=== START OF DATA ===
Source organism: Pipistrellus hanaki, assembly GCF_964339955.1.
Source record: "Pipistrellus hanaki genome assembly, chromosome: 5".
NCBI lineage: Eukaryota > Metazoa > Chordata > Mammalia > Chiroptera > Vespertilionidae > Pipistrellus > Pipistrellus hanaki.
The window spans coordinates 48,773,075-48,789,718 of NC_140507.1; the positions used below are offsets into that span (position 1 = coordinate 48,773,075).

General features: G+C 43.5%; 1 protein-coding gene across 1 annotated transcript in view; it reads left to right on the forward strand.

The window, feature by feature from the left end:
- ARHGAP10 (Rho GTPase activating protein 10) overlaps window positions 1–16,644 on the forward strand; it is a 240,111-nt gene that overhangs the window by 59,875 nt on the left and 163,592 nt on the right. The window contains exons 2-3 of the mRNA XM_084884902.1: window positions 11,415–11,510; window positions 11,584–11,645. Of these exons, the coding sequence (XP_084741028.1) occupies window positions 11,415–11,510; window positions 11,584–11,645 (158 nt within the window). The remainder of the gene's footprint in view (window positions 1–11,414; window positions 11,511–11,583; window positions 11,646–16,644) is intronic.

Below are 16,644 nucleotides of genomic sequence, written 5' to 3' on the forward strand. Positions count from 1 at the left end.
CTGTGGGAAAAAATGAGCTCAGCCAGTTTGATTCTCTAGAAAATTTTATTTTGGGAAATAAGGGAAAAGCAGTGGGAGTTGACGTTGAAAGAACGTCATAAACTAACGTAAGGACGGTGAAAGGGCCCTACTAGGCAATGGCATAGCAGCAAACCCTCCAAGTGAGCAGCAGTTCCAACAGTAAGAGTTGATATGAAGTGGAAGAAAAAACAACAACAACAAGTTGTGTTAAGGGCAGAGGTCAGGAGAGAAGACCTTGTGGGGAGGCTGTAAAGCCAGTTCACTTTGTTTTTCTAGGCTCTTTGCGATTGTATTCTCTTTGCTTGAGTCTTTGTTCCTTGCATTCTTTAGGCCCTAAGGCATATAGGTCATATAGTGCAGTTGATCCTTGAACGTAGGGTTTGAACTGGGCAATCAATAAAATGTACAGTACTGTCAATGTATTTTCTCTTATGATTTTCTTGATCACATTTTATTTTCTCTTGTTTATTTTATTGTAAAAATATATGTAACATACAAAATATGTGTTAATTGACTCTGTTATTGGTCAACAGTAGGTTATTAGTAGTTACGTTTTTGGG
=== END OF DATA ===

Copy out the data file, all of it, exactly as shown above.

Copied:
Source organism: Pipistrellus hanaki, assembly GCF_964339955.1.
Source record: "Pipistrellus hanaki genome assembly, chromosome: 5".
NCBI lineage: Eukaryota > Metazoa > Chordata > Mammalia > Chiroptera > Vespertilionidae > Pipistrellus > Pipistrellus hanaki.
The window spans coordinates 48,773,075-48,789,718 of NC_140507.1; the positions used below are offsets into that span (position 1 = coordinate 48,773,075).

General features: G+C 43.5%; 1 protein-coding gene across 1 annotated transcript in view; it reads left to right on the forward strand.

The window, feature by feature from the left end:
- ARHGAP10 (Rho GTPase activating protein 10) overlaps window positions 1–16,644 on the forward strand; it is a 240,111-nt gene that overhangs the window by 59,875 nt on the left and 163,592 nt on the right. The window contains exons 2-3 of the mRNA XM_084884902.1: window positions 11,415–11,510; window positions 11,584–11,645. Of these exons, the coding sequence (XP_084741028.1) occupies window positions 11,415–11,510; window positions 11,584–11,645 (158 nt within the window). The remainder of the gene's footprint in view (window positions 1–11,414; window positions 11,511–11,583; window positions 11,646–16,644) is intronic.

Below are 16,644 nucleotides of genomic sequence, written 5' to 3' on the forward strand. Positions count from 1 at the left end.
CTGTGGGAAAAAATGAGCTCAGCCAGTTTGATTCTCTAGAAAATTTTATTTTGGGAAATAAGGGAAAAGCAGTGGGAGTTGACGTTGAAAGAACGTCATAAACTAACGTAAGGACGGTGAAAGGGCCCTACTAGGCAATGGCATAGCAGCAAACCCTCCAAGTGAGCAGCAGTTCCAACAGTAAGAGTTGATATGAAGTGGAAGAAAAAACAACAACAACAAGTTGTGTTAAGGGCAGAGGTCAGGAGAGAAGACCTTGTGGGGAGGCTGTAAAGCCAGTTCACTTTGTTTTTCTAGGCTCTTTGCGATTGTATTCTCTTTGCTTGAGTCTTTGTTCCTTGCATTCTTTAGGCCCTAAGGCATATAGGTCATATAGTGCAGTTGATCCTTGAACGTAGGGTTTGAACTGGGCAATCAATAAAATGTACAGTACTGTCAATGTATTTTCTCTTATGATTTTCTTGATCACATTTTATTTTCTCTTGTTTATTTTATTGTAAAAATATATGTAACATACAAAATATGTGTTAATTGACTCTGTTATTGGTCAACAGTAGGTTATTAGTAGTTACGTTTTTGGG